Hitting the Chinese Wall: What Else Does 2016 Hold for Us?
GST will test the government’s mettle of delivering on the growth front as promised in 2014, writes Shishir Asthana.
US equity markets logged their worst start to a year since 1932. The same is true for most financial markets. World markets were hurled against a Chinese wall of bad news almost as soon as 2016 started. Indian markets too couldn’t escape the turmoil.
2016 is being termed as an important year for the Narendra Modi-led government as it touches the mid-point of its tenure during this year. Come next year, the government will face crucial state elections, and chances are, it will turn more socialist from 2017 as it prepares for the 2019 general elections.
2016 thus is an important year for the economy and markets. Let’s look at various challenges that the market is expected to face during the year.
- China’s crashing markets take the world by surprise once again, India will tread cautiously with state elections looming large.
- Chinese yuan will be a decisive factor for the global economy as the country tries to boost exports.
- For India, another challenge would be winning over foreign investors who’ve waited far too long for certain issues to be resolved.
- GST undoubtedly will be an acid test for the government.
Global Markets: On Viral Fever
Despite being the fastest-growing economy in the world, India’s equity market recorded the weakest closing in 2015. The key reason – a lot of equity market movement, especially in bigger companies is driven entirely by foreign money. With emerging markets beset with domestic issues, money started moving from that basket to US markets as rising interest rates suggested better times ahead for the world’s biggest economy.
India is also part of that list of emerging markets which saw money being withdrawn by foreign investors. While most emerging markets are dependent on commodity (especially crude) exports for their growth, India is a net importer of crude. Commodity prices will thus play an important role in asset allocation to emerging markets globally this year.
China: A Panting Dragon
2016 will be the year when global markets and economies will watch China with bated breath. Its chopstick method of handling its equity markets have not enthused global markets. But the most important factor to watch is its currency. China has pegged the yuan to the markets for the first time and has been consistently pegging the currency lower to boost exports. Its domestic economy, however, is refusing to pick up despite a series of measures adopted by the country.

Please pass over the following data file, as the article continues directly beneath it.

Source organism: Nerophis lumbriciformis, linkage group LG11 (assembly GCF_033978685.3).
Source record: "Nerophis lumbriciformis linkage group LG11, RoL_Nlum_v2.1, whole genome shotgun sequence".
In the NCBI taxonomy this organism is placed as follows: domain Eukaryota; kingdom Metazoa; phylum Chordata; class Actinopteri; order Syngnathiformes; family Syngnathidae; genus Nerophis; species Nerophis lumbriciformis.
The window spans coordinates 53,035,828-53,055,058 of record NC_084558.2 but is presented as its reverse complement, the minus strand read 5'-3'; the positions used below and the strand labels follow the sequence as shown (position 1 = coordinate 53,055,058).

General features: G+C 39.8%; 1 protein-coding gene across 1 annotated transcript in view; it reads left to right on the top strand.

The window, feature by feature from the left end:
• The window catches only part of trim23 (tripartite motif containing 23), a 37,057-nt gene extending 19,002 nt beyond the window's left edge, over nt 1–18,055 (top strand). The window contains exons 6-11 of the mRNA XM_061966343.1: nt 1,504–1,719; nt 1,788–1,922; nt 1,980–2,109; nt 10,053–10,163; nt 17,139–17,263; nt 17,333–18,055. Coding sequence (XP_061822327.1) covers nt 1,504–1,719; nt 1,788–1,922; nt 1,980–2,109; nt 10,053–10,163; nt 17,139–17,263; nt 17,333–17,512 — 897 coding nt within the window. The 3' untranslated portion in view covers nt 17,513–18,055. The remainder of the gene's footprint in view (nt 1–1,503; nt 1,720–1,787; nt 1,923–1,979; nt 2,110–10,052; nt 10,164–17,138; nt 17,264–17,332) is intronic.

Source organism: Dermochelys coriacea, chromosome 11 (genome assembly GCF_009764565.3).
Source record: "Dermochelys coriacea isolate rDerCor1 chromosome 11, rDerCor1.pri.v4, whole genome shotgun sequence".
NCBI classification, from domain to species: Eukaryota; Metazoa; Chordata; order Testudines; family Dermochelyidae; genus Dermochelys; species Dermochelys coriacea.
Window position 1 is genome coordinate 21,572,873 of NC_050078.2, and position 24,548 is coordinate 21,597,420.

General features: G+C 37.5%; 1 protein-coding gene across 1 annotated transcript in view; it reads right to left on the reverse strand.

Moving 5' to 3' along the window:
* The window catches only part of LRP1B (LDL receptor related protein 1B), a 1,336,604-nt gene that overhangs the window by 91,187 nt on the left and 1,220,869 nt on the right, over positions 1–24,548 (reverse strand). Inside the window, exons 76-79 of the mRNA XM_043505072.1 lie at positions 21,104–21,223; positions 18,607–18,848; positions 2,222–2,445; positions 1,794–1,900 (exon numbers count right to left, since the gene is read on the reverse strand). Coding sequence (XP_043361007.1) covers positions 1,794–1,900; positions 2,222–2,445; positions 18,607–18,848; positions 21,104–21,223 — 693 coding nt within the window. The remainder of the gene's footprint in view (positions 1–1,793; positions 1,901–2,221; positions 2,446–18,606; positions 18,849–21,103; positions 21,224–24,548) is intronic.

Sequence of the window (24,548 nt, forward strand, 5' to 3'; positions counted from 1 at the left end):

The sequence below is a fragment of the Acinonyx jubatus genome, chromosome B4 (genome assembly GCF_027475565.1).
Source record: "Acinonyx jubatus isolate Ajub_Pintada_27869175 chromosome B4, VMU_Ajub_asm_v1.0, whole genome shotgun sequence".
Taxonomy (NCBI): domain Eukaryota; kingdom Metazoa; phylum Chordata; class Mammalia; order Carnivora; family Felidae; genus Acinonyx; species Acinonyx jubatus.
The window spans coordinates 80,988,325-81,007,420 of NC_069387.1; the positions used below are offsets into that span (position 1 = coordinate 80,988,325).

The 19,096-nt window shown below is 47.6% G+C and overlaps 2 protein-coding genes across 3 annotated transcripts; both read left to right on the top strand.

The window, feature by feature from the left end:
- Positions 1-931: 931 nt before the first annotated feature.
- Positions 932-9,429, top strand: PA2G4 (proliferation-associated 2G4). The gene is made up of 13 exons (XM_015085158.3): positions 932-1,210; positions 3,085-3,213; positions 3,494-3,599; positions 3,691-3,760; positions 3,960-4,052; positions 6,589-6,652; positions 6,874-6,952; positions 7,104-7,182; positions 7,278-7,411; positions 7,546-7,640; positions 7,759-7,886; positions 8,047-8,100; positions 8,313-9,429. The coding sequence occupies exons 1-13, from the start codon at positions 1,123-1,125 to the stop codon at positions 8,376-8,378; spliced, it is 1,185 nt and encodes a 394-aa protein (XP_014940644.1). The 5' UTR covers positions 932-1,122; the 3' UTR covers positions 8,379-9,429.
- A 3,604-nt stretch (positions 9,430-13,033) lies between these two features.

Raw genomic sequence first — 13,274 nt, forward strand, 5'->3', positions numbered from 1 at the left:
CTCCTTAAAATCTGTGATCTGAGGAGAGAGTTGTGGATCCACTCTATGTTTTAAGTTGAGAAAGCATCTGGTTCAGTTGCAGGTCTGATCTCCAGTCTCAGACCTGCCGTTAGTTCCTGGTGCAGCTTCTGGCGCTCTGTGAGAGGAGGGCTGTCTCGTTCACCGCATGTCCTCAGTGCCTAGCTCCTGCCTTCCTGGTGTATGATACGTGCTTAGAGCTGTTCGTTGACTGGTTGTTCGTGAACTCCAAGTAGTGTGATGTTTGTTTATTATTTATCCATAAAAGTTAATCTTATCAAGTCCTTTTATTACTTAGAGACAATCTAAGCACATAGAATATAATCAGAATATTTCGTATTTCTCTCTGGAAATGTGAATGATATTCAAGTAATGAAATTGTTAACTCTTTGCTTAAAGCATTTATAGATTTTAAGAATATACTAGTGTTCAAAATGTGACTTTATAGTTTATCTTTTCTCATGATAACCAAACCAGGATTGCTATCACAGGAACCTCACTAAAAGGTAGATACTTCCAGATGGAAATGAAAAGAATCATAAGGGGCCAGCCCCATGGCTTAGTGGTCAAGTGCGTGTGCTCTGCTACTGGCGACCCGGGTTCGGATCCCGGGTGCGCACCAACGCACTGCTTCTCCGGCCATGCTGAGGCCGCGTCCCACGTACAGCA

In doing so, China is pushing countries like India to adjust their currency in order to stay competitive. It has also fuelled speculation that 2016 will see a currency war between countries as everyone tries to protect their currency in search of growth and employment.
Oil Prices: On Slippery Slope
Price of Indian basket of it imports has gone below $30 levels which is good for the economy as a whole as it helps the government control its fiscal and current account deficit. However, it’s bad news for equity markets. Historically, higher oil prices have been positive for equities as oil producing countries participated in the markets through the higher profits they reaped from oil prices.
But since mid 2015 oil-producing countries, especially in the Gulf region are experiencing the pain of low oil prices and have been regularly withdrawing money from financial markets to meet their fiscal deficits. Oil prices will play an important part in 2016 in determining market direction.
Budget: Unfulfilled Promises
After two lacklustre Budgets, pressure is mounting on Finance Minister, Arun Jaitley, to announce a big bang Budget. Despite a series of reform measures, not much has changed on the ground. Corporate India has started complaining about the slow pace of reforms.
Foreign investors are still talking of unresolved issues which have been a legacy for this government but have not yet been resolved. Consumption has not increased which is also reflected in barely any increase in savings in the banking system. A lot is at stake for the government in the present Budget in order to boost confidence boost of both suppliers and consumers.
GST: An Acid Test
Unarguably the biggest reform against which the government’s skill of floor management has been tested is likely to be cleared in 2016. Repeated rounds of meeting with all political parties has been going on and expectations are high that the Budget session will clear the GST Bill. Reports say that GST is likely to add between 1.5 to 2 percentage points to India’s GDP.
Market participants, especially foreign institutional investors have been sitting on the fence till they see clarity on GST. Once cleared, government expects to be able to implement it by the middle of the year. Mere clearance in the Parliament will be good news for the economy and the markets.
(The writer is a Mumbai-based market analyst)
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